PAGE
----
With Tuesday, April 20, being “4/20” — an unofficial but growing-in-popularity occasion for recreational marijuana use or for celebrating recreational marijuana — AAA last week issued a reminder and a warning about the dangers of impaired driving.

“Often some of the most dangerous drivers on the road” are those who use alcohol and marijuana — and “not necessarily at the same time,” AAA said, citing its research released in January. The research found that “drivers who consumed marijuana and alcohol within a 30-day period were more likely to engage in risky behavior like speeding, texting, intentionally running red lights, and aggressive driving.”

Any judgment- or reactions-altering drug use can be added to alcohol and marijuana when it comes to also operating a motor vehicle.

And not just on April 20. Plenty of celebratory occasions are coming up that also could serve as a time peg for the sage advice to always drive with a clear head, including Cinco de Mayo, Memorial Day, the fishing opener, summer vacations, and even the feelings of freedom from COVID-19 vaccinations.

Despite its focus on April 20 and on alcohol and marijuana use alone, the AAA’s warnings are certainly worthy of our reflection, consideration, and, perhaps most importantly, better decision-making to avoid reckless, life-threatening behavior.

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The warnings were particularly poignant because they dropped the same week as a Minnesota Department of Health report that alcohol-related deaths rose in Minnesota in 2020. Fears are being realized that soaring unemployment and isolation from lockdowns as a result of the COVID-19 pandemic would lead to an increase in irresponsible drinking. A total of 992 Minnesotans died last year from alcohol-related causes, including chronic liver disease and acute alcohol poisoning, as Forum News Service reported. Deaths fully due to alcohol increased 21% from 2019’s 821. Even worse, health officials believe 2020’s tally is an undercount — and "only the tip of the iceberg."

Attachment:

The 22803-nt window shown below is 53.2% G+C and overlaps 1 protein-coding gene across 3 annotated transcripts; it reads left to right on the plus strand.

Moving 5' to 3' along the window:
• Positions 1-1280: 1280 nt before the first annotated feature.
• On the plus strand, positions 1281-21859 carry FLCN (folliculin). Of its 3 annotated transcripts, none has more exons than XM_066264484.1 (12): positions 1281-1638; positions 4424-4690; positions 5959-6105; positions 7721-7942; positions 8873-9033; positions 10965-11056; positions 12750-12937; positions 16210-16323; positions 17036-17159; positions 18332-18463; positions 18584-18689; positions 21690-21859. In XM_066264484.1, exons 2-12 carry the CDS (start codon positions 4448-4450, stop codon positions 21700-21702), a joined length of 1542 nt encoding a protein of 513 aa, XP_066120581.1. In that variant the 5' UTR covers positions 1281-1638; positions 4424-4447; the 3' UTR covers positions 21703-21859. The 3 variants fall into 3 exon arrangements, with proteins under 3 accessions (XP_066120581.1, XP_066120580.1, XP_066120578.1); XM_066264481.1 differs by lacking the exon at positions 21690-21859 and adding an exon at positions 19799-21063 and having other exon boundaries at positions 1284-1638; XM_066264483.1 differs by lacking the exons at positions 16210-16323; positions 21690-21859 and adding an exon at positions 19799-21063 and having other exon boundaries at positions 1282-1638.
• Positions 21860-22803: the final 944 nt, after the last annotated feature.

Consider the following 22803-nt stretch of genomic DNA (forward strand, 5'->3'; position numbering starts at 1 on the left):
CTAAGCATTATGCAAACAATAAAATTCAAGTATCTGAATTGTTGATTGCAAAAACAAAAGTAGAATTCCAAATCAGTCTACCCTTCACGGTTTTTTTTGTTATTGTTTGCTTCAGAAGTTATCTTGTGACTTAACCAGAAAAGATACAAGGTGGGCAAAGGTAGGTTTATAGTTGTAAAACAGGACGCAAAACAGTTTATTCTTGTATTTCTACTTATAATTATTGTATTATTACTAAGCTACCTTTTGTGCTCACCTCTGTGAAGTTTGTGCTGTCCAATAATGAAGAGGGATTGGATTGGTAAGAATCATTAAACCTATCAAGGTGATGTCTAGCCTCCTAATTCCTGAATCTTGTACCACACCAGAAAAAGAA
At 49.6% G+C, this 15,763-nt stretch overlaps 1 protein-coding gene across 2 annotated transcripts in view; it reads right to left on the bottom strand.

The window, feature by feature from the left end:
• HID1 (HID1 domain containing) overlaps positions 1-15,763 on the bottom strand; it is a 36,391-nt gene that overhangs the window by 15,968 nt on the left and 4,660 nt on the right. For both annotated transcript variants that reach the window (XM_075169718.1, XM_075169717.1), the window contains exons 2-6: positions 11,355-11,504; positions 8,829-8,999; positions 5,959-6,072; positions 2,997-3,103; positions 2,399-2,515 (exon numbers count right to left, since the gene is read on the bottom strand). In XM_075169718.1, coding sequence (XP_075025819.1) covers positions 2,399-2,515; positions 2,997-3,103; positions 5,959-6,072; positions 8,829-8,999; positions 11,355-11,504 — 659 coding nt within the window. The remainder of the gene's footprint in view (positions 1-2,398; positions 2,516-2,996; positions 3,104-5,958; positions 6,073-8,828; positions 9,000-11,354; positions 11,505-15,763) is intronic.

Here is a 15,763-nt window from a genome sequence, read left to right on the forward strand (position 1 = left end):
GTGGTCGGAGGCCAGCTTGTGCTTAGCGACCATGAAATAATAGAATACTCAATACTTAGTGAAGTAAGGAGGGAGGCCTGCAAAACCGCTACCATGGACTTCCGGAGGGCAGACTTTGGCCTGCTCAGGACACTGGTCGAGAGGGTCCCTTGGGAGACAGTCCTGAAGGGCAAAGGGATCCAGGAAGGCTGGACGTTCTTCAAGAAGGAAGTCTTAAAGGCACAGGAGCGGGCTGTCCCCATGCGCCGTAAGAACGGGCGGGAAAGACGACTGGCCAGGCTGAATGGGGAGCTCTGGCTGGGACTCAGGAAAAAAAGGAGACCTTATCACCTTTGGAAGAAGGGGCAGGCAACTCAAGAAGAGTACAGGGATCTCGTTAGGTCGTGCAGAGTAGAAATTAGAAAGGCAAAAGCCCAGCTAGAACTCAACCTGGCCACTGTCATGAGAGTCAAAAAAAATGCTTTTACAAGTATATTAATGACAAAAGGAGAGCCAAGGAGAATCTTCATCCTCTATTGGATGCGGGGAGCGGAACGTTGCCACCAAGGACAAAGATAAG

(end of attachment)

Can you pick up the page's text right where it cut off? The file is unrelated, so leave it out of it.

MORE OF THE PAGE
Motorists who use both alcohol and marijuana are significantly more likely to drive under the influence of alcohol, compared to motorists who only drink alcohol, the AAA’s Foundation for Traffic Safety found, referring to this as “double trouble.” Such motorists also are more likely to engage in dangerous driving. Additionally, motorists who drive high are at least twice as likely to be involved in a crash.

Not surprisingly, the study further found that drivers who neither drink alcohol nor use marijuana are considerably less likely to engage in risky driving.

And apparently some drivers think marijuana makes them better behind the wheel, the AAA said. The evidence clearly does not support that notion.

The analysis focused on alcohol and marijuana because they are the most widely used drugs in the U.S.: 139.8 million Americans 12 or older reported drinking alcohol in the past month, and 43.5 million reported using marijuana in the past year, stated the auto club.

“It’s important that drivers know the risk that comes with these two drugs and never drive impaired,” AAA spokesman Nick Faustman said in a statement.

The auto club’s warning and reminder were certainly worthwhile — and would be no matter what day it is or what brain-fogging, reaction times-slowing substance is being dangerously and foolishly combined with driving.

This other view is the opinion of the editorial board of our sister publication, the Duluth News Tribune.